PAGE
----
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Reproduction is one of the primal instincts in any living organism, be it in animals, insects, birds, or humans. But the lifestyle that we, humans, are leading today, coupled with the environmental degradation caused by various pollutants, are leading to increasing cases of infertility. Thanks to the advancements in medical science, various techniques are now available to obtain pregnancy by means other than intercourse. Such techniques are called Assisted Reproductive Techniques (ARTs).
ARTs are of various kinds but two techniques that are most commonly used are:
In Vitro Fertilization and Embryo Transfer
The IVF technology has been in India since 1978 but has started gaining popularity only recently. IVF technology, if used properly following the prescribed procedures, is a boon for the modern society. But like any other medical procedure, reckless and irresponsible behaviors can lead to dire consequences. Hence, clearly laid down regulations and laws are required to govern various aspects of ARTs so as to ensure that no evil or malpractice occurs.
Code of Medical Ethics Regulations, 2002: The Medical Council of India, a statutory body set up by the government, in exercising its power to make regulations, published the Code of Medical Ethics Regulations, 2002, also called the Medical Council (Professional conduct, Etiquette, and Ethics) Regulations, 2002. It enumerates various responsibilities, duties, powers, and rights of a medical practitioner and holds them accountable for their actions. Codes under the regulation also apply to medical practitioners at IVF clinics.
Every medical practitioner is directed, under the code, to maintain a thorough record of every patient treated by them. In case of IVF treatment involving a donor, the identity of the donor is to be kept a secret by the clinic and the clinic is to obtain the reproductive material from a donor bank. The medical practitioner must share with the commissioning patients every detail about the donor, except those that can identify them.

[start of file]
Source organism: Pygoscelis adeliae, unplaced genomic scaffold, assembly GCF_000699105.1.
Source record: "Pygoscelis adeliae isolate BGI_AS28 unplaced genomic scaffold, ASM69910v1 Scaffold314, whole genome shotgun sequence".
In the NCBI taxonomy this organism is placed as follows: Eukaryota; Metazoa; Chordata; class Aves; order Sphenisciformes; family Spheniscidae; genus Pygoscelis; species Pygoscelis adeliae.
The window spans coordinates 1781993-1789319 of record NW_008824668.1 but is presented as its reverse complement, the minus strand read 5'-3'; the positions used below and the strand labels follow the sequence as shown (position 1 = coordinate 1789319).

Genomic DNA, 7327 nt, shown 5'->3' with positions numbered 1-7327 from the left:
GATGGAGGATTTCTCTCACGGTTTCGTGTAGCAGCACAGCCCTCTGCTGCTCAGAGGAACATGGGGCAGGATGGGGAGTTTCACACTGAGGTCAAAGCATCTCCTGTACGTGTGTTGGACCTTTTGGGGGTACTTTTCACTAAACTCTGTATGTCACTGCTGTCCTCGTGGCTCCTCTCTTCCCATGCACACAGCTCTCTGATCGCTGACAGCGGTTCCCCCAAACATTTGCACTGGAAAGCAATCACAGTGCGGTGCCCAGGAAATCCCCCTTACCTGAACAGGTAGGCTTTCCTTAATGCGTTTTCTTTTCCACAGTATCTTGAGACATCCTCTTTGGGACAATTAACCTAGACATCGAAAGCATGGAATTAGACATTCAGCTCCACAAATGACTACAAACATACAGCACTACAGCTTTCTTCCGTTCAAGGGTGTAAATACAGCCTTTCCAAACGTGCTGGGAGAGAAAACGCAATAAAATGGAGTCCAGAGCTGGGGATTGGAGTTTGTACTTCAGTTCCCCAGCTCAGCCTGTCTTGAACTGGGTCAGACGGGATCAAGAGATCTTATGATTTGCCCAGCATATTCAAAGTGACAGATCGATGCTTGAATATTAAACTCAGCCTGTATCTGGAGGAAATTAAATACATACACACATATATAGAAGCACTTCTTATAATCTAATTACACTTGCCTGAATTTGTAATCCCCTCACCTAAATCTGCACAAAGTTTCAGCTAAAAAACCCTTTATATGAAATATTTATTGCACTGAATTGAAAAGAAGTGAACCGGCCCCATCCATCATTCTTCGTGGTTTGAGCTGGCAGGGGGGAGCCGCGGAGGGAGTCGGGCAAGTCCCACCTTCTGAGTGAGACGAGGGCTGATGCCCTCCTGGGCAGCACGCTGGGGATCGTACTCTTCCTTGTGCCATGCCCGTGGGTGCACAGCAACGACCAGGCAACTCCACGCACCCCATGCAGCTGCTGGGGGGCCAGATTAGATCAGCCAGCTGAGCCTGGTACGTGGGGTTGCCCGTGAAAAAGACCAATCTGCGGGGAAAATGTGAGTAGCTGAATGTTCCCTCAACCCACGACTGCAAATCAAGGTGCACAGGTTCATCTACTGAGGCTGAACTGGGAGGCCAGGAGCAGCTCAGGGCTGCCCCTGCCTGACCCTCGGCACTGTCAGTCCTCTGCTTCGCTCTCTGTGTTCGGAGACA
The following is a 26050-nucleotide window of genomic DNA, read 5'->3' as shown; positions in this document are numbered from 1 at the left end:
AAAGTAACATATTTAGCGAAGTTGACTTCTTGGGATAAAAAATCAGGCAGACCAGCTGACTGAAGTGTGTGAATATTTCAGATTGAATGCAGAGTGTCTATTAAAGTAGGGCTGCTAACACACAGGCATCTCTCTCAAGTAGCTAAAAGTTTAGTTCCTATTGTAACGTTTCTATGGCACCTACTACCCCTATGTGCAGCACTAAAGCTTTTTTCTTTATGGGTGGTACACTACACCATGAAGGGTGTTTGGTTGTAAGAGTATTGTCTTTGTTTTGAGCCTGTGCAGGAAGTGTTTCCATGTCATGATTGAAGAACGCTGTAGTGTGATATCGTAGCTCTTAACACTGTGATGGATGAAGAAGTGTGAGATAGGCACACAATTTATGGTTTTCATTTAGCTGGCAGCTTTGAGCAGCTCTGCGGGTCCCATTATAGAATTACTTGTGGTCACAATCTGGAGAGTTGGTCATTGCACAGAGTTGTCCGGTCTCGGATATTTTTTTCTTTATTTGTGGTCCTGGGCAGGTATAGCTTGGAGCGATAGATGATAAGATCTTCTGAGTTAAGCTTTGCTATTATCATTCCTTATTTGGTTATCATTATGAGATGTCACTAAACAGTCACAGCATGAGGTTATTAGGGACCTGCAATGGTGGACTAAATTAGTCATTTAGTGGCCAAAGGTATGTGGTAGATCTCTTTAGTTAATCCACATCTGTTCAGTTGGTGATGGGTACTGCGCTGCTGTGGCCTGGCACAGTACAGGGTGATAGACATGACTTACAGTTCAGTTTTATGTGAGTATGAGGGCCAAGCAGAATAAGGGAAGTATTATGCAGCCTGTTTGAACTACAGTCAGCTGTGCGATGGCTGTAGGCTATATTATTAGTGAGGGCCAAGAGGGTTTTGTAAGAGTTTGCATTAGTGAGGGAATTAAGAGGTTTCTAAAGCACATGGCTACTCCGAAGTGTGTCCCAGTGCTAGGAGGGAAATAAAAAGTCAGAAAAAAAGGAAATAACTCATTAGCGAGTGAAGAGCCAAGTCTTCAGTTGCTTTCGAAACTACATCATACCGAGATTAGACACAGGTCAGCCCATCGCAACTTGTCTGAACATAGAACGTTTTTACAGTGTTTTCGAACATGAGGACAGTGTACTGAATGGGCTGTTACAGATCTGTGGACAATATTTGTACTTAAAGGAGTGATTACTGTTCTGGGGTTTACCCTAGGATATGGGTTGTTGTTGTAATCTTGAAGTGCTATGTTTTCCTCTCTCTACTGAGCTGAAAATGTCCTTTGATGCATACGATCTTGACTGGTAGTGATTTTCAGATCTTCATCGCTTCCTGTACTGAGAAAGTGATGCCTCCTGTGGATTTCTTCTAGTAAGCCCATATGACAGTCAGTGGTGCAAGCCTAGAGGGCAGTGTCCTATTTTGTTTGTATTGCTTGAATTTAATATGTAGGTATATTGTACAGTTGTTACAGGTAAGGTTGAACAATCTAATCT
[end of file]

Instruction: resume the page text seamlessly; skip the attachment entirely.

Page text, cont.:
Only a qualified medical professional is allowed to pursue modern medicine and practice medical science. All prescriptions, certificates, and money receipts given to patients must contain the registration number accorded to him/her by the State Medical Council/Medical Council of India. The registration number must also be displayed on the clinic.
For any medical procedure, the medical practitioner must make a full disclosure regarding the risks and benefits of the procedure, and only after obtaining an informed consent may the medical practitioner perform the procedure. Written consent of the patient commissioning IVF treatment is required before the procedure is conducted.
The Code enumerates a list of ‘Misconducts’ by medical practitioners, which attract penalty and disciplinary action. But the list is not exhaustive. The Medical Council of India, or the State Medical Council, are in no way precluded from dealing with any other manner of professional misconduct.